For those who argue it does matter, one number being tossed around is the level at which debt service equals 30% of tax revenues. Once interest payments take 30% of tax revenues, a country has an out-of-control debt-trap issue. When you think clearly about it, this just makes sense as the ability to dodge, weave, and defer is pretty much removed, as is the logic that it will be repaid in a low-risk manner. The world is going to be a different place when the US is perceived to be in a debt trap.
I suspect the problem will rear its ugly head well before this 30% number is hit as markets start discounting the trajectory by hiking interest rates because of poor credit quality and/or inflation (or more accurately stranguflation). Naturally that question should be asked in terms of the recent and sudden uptick in Treasury note and bond rates that appeared strongly correlated to the latest round of tax “stimulus” and handouts, and the “unexpected” reaction to QE2. The latter is nothing more than a brazen, dangerous gamble to monetize the debt. Sure, one crowd is claiming economic growth is the causa proxima, but that feels like utter nonsense. Could it be that the markets at long last are anticipating a very bad result from QE2 and even more government largess? (emphasis added)
Although I sympathize with this observation, in my opinion, this looks more like a cart before the horse analysis when it comes to forecasting.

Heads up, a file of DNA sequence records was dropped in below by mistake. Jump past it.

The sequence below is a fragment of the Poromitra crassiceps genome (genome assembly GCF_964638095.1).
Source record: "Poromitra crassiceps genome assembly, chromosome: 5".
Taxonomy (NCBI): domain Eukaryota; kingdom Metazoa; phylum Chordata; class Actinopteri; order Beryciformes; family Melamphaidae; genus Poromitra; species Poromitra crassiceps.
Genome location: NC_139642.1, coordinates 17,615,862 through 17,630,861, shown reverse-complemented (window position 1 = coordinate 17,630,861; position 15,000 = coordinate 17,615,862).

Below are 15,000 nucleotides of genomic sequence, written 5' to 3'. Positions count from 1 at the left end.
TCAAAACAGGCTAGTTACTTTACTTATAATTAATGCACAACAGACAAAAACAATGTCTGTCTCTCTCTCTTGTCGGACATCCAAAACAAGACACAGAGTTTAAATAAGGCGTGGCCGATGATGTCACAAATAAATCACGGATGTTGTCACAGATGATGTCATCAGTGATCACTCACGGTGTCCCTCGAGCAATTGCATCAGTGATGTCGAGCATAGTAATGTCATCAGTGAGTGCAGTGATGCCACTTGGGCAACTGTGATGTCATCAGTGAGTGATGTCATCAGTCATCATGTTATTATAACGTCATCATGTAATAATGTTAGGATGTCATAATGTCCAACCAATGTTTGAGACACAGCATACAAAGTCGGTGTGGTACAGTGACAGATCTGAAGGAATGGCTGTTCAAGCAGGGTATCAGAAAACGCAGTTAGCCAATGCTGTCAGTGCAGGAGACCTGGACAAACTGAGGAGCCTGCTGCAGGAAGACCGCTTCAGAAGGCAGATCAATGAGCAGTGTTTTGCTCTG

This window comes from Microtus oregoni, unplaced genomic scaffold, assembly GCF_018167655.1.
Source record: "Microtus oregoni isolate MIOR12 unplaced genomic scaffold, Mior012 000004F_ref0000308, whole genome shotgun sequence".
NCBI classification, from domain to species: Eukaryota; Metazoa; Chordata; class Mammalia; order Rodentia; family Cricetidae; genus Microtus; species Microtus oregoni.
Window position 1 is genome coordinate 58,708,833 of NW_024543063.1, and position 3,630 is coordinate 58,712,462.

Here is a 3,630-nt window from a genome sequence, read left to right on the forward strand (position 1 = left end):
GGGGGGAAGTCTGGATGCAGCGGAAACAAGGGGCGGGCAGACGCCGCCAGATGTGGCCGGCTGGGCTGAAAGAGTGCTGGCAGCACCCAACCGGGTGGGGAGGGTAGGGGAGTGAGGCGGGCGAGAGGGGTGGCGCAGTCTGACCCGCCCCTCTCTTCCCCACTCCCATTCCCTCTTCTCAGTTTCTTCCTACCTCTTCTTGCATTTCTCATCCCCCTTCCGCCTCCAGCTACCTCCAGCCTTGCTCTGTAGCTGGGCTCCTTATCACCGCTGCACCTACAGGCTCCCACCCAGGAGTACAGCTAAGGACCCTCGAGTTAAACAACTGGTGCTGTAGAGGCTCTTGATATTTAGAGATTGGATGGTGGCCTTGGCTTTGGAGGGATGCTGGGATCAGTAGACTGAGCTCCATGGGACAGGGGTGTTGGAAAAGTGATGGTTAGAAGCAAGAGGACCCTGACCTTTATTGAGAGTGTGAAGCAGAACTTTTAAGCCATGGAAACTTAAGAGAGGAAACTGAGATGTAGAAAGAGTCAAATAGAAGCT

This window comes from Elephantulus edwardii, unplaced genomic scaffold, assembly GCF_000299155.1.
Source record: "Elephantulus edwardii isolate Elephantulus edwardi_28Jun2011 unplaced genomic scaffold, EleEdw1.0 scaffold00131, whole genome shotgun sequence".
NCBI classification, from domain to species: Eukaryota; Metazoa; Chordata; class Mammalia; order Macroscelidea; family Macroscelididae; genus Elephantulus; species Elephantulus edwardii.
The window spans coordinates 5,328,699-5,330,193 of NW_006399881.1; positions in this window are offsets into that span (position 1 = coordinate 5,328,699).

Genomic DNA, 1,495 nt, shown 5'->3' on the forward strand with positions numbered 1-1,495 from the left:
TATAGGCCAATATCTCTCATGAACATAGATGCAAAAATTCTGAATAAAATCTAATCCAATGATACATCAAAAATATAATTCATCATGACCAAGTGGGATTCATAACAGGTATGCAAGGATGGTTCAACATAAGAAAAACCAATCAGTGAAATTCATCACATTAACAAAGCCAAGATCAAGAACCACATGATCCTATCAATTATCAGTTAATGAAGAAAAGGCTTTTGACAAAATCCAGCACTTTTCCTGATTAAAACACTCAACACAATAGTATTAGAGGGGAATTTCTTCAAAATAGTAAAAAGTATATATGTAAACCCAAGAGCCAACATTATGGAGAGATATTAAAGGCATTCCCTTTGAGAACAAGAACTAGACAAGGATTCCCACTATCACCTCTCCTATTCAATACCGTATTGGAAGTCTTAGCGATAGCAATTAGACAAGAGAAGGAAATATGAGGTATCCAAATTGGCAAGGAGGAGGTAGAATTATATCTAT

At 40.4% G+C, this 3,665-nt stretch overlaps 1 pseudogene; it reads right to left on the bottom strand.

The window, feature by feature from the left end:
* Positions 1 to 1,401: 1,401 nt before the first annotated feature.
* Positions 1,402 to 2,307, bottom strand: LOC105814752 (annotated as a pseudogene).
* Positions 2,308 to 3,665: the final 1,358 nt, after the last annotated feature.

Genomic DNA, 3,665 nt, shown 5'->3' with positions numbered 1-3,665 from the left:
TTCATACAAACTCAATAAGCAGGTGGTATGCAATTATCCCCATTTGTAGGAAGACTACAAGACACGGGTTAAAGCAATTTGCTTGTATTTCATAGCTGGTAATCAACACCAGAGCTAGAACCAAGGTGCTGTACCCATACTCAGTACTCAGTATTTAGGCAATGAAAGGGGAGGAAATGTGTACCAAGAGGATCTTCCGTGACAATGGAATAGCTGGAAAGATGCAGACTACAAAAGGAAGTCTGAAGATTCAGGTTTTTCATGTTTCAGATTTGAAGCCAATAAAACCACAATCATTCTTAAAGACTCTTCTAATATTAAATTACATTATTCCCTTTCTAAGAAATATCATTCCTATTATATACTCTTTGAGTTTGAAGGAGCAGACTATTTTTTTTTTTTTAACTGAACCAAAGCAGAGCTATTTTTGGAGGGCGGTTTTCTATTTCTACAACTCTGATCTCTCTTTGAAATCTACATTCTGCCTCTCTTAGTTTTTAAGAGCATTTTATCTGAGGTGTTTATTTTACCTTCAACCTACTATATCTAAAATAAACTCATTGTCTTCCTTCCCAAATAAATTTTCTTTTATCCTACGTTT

the analysis does not say how such mayhem would be triggered, except to presuppose intuitively that rising rates signifies implied doubts on on credit quality and
second it also does not say how authorities are likely to respond to such environment.
For instance, the claim that rising rates from economic growth feels like utter nonsense may not seem consistent with a seemingly tranquil credit environment in many parts of the world.
An environment manifesting concerns about of the credit quality would look like this…
In other words, the rising interest will be accompanied by turbulent credit markets (e.g. rising CDS) perhaps globally.
Yet we are not seeing this today YET (see below chart)
charts above courtesy of Danske Bank research
While the PIIGS episode today could likely foreshadow the milieu of tomorrow’s crisis, the difference is that the interest rate, credit and other financial markets have, for now, demonstrated benign reaction.
And this has allowed governments to continue with the current orthodox responses to the crisis—bailouts and the flooding of liquidity in the system.
A full blown crisis would likely occur when global government’s hands are tied.
And there are two likely series of events that would pose as trigger: accelerating inflation on a worldwide scale (symptoms-consumer, producer, commodity), and or another major bubble bust elsewhere around the globe (China?, Emerging markets?).
In my view: rising US treasury yields appear to be indicative of a brewing bubble cycle (in many parts of the globe) that is likely being transmitted from the disparities in monetary policies between developed economies and the emerging market economies.